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Islamists’ War against ‘the Other’
Under Islamist pressures, Christians, Jews, and Zoroastrians are vanishing from their ancient homelands.


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Nina Shea

The enduring symbol of Christmas, spanning the world’s diverse Christian cultures and the history of two millennia, is the nativity scene inspired by the gospels of Matthew and Luke. Artistically synthesizing the two gospel stories, the nativity scene is infused with profound Christian meaning and symbolism.

John the Baptist, whose own birth is linked to Jesus’s in Luke’s account, exhorts Christians to “prepare the way of the Lord,” and traditionally many do so during the Christmas season by meditating on these tender devotional scenes. One of the earliest surviving is a 5th-century bas relief from Naxos, Greece. Whether modern nativity scenes are modeled on the famous “live crèches” staged by St. Francis of Assisi in the 13th century, those painted by Renaissance artists, the Baroque Neapolitan crèches (one is displayed in the White House), or simple folk versions, they remain popular worldwide.

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This year, one aspect of the nativity scene deserves special reflection. Gathered around the manger that serves as the Christ Child’s cradle are representatives of three ancient religious groups indigenous to the region: Mary and Joseph, the first Christians; the shepherds of Bethlehem, the Jewish “city of David”; and the Magi, the name for Zoroastrian priests, who followed a celestial sign from their home in the East looking for the “King of the Jews.” (Though not depicted in the nativity art, John the Baptist himself attracted many followers, some of whom never converted to Christianity and became known as Sabean Mandeans.)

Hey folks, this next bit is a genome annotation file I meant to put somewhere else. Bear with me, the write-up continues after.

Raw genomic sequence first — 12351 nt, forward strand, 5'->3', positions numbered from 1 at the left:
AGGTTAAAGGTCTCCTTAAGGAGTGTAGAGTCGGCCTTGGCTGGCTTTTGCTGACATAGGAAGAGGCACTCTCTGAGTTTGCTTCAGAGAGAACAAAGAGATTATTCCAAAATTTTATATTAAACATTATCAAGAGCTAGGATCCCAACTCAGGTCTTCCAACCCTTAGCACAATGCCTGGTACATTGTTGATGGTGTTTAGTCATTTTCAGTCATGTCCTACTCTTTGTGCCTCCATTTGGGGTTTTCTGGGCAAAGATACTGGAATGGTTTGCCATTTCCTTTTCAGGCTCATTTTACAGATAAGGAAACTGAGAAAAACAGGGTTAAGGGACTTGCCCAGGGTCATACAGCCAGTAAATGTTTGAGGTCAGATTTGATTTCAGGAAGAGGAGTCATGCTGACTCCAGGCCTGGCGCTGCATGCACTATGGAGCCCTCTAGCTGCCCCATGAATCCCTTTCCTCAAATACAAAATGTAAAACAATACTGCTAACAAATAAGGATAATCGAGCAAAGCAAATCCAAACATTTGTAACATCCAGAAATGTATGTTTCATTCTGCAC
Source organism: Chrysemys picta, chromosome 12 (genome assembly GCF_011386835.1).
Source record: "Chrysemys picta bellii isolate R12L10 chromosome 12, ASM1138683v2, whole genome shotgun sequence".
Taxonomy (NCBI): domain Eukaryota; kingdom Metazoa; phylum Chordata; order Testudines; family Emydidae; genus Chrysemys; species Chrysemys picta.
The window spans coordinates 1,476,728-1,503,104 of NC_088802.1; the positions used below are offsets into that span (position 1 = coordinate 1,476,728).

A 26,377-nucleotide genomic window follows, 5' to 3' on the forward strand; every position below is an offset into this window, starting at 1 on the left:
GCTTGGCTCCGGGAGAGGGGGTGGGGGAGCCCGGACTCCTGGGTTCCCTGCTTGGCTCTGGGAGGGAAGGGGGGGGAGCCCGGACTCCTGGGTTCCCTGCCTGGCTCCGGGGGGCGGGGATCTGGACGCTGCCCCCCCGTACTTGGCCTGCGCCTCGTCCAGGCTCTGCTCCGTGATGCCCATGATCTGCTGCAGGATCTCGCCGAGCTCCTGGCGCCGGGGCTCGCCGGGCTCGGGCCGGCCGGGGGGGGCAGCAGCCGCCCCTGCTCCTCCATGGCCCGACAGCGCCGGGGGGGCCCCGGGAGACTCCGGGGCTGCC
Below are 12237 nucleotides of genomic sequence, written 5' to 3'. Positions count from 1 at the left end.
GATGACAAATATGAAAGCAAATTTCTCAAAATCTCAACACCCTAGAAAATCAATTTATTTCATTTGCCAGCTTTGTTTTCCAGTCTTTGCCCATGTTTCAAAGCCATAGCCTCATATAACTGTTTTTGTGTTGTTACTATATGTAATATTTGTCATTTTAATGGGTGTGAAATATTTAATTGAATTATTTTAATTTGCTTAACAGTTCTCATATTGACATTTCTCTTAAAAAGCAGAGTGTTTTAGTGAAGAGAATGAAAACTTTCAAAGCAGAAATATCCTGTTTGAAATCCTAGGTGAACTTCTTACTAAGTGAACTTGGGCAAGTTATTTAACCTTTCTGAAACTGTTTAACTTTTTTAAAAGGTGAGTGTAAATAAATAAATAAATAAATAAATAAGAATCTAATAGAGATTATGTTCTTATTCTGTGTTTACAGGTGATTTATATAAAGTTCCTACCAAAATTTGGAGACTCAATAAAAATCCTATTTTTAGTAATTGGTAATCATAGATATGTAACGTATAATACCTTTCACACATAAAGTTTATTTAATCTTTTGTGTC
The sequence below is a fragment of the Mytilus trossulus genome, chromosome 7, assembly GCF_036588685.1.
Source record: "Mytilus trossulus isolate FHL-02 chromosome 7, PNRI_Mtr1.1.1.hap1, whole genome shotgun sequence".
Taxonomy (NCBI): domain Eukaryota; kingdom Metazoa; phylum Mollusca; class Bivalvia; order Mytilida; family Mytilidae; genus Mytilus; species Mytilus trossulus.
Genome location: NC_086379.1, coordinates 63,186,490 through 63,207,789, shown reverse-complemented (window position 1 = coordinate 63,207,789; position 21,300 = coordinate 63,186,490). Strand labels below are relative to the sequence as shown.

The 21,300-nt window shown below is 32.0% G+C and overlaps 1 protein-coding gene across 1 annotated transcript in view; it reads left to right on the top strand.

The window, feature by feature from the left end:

These figures in the Christmas story represent the principal monotheistic religions of Middle Eastern antiquity. It would not be until six centuries later that Islam arose in the Arabian peninsula. Even today, the Christians, Jews, Zoroastrians, and a group the Zoroastrians inspired, the Yezidis, as well as the Sabean Mandeans, constitute the main non-Islamic religions in the Greater Middle East.

But this is coming to an end. Since 2004, a relentless wave of Islamist terrorist attacks targeting Iraq’s indigenous Christians has prompted that group to flee en masse. At the time of Saddam Hussein’s fall, the number of Chaldean Catholics, Assyrian Orthodox, Armenians, Syriacs, and other Christians in Iraq was estimated at 1.4 million. Half of these Christians have since fled, and some observers speculate that this may well be the last Christmas in Iraq for the half remaining. In fact, it’s not just the Christian community that faces existential threats, and it is not just in Iraq. Every one of the indigenous religious communities evoked by the nativity story is disappearing from the region’s Muslim-majority countries.

Religious demographics are kept as state secrets in the Muslim Middle East, and most of those countries’ governments have not conducted a census in decades. Still, while the data are soft, it is established that Christians are by far the largest remaining non-Muslim group, and that they are clustered principally in Egypt, Iraq, and the Levant. It is estimated that they number no more than 15 million, a minute fraction of the region’s overall population. Lebanese scholar Habib Malik writes that these Christians are in a state of “terminal regional decline.”



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